Sunday, 30 March 2014

A Week in the Dark

We have just celebrated a week of dark-time activities.   No, not handcuffs and bedroom antics!  I'm talking Eco-Stuff under the stars!  It was Mike's birthday on Wednesday, so we celebrated by going to Waihi for a meal at an Indian restaurant - gorgeous decor!  The funny thing was that I had made Mike a card, and as is our tradition, a poem.  The poem was a dedication to My Taj Mahal, aka Mike.  The restaurant had a giant framed picture of the Taj Mahal!  What a great co-incidence!  We'd never been there before!

On the way to the restaurant, we discovered a community garden in a vacant lot in Waihi. Great to think of all these collective community-spirited growing projects!  After dinner, we drove to Te Aroha, a good 40 mins away, to take part in a walk up Mount Aroha to see the glow-worms from 8-9pm.  Or Titiwai, in Maori.  It was a freezing cold night and we were rugged up for the night-time chill.  Despite my huffing and puffing, fit to blow down a house made of sticks and straw, I made it up the track to view the titiwai.  There was a quaint little shrine in the bush, origin unknown, with a tap and small pool.  Apparently, honeymooners make the pilgrimage to dip their rings in the water for good luck.  At times, one becomes a little disorientated in the dark, looking up, one sees pin pricks of star light, and then looking down, the bush is filled with pinpoints of light, not unlike the stars in the night skies!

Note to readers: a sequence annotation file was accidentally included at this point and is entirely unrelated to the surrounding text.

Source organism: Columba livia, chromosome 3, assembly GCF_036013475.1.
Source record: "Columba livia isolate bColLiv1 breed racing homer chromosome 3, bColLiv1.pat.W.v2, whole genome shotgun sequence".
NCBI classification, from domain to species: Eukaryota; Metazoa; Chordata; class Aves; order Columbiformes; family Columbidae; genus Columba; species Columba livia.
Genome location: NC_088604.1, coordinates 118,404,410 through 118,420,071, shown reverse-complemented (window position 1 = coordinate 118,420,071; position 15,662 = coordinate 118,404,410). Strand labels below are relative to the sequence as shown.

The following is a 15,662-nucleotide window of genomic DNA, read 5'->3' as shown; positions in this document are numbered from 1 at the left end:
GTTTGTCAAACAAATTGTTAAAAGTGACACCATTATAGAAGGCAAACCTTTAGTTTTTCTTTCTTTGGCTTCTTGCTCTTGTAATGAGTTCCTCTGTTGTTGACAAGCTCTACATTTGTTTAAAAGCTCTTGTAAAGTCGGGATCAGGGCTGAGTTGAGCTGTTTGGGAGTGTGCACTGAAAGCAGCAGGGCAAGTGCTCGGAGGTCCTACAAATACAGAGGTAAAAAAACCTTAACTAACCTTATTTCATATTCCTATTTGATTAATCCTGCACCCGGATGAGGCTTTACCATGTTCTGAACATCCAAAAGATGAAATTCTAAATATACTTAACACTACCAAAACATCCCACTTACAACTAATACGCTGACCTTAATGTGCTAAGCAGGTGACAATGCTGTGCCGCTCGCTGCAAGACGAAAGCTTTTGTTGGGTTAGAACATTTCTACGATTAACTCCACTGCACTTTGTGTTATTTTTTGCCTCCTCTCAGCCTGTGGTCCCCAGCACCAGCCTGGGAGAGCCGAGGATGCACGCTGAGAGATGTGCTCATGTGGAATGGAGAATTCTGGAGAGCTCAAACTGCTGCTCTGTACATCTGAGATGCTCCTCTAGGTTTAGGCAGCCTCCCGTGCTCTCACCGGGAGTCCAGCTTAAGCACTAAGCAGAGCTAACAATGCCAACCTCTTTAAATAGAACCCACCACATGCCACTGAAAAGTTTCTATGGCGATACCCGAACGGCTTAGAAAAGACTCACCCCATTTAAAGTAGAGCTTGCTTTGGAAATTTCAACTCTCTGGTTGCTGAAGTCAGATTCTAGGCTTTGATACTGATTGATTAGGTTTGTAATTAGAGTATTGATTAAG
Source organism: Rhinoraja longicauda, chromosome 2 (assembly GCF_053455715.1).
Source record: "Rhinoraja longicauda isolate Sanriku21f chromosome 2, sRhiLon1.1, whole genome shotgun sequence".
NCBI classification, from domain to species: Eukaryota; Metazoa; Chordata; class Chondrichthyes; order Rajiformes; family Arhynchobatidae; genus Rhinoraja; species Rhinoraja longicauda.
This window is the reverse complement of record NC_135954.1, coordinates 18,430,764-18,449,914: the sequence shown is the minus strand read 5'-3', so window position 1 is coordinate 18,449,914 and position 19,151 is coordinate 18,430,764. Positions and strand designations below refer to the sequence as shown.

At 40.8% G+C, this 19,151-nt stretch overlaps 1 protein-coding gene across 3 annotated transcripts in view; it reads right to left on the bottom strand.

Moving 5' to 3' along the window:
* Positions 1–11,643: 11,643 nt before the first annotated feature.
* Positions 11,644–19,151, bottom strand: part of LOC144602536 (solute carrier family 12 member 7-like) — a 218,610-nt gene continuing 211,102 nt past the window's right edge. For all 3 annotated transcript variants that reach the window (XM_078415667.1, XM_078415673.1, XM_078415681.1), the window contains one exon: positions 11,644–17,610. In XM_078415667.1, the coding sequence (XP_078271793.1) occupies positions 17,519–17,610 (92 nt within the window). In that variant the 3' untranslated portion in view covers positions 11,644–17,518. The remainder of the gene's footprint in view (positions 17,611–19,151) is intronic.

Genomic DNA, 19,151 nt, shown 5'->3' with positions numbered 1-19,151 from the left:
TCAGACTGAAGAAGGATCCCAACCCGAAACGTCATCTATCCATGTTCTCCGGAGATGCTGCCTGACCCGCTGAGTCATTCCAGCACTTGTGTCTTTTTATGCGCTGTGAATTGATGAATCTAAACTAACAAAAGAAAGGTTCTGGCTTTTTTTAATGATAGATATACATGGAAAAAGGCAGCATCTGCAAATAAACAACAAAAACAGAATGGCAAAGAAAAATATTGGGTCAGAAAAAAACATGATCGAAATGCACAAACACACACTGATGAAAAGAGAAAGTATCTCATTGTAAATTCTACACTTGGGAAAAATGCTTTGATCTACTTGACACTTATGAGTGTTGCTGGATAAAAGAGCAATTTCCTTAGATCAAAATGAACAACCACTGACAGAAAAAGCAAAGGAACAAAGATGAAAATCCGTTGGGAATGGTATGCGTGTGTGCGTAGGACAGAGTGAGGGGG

Waihi Community Food Garden
Vacant lot with community garden installation in Waihi (and a new meaning to taking a Selfie)
Earth Hour is an international event, to raise awareness of Climate Change.  So we organised ours in the Kati KaiWay reserve last night (Saturday 29 March), between 8.30 -9.30 pm.  Earth Hour encourages people to turn off their lights, their televisions and laptops, and head to a designated meeting point.  The reduction of power worldwide is quite substantial.  Last year, we had about 20 adults and 15 children attend our event.  This year we doubled that, and then some, with about 60 adults and 25 children.  We have a hamper of donated organic goods from Ceres Enterprises, which we are raffling off, with the proceeds going to impoverished communities or projects coping with Climate Change issues.  I think we may choose the Lampadusa Turtle Project as this is a cause near and dear to our hearts at kindergarten. 
The Wednesday Birthday guy surveying Earth Hour activities
Our entertainment included the Ukati's, a ukulele band to croon the crowd under the stars.  The Kati KaiWay (pronounced Kie, like pie and meaning food in Maori) has a amphitheater-like bowl to increase the acoustics naturally.

Rex, Henk and Cushla
We also had a duo of Fire Poi dancers, Kal and her 10 yr old son, Cyrus.  Their upbeat music and great dance performance added a very risque, exotic accent to the night.  Cyrus has been doing fire poi since he was 6, he proudly told me, and dancing in the KaiWay under the stars, in front of an audience was a "dream come true" for him. 

Kal doing her saxy fire thang.

Mum and son wowing the crowds.

Fire-dancing captured on film creates a wonderful patina of light

Cyrus and Kal weaving a little light magic
Mmmn, we certainly have begun a hectic and eventful social life for ourselves.  There has been little time to feel how empty our nest is, after our daughter left home in March.  Methinks we'd better start planning some tropical holiday for a mid-winter break.......right, hand me that South Pacific Breaks brochure................

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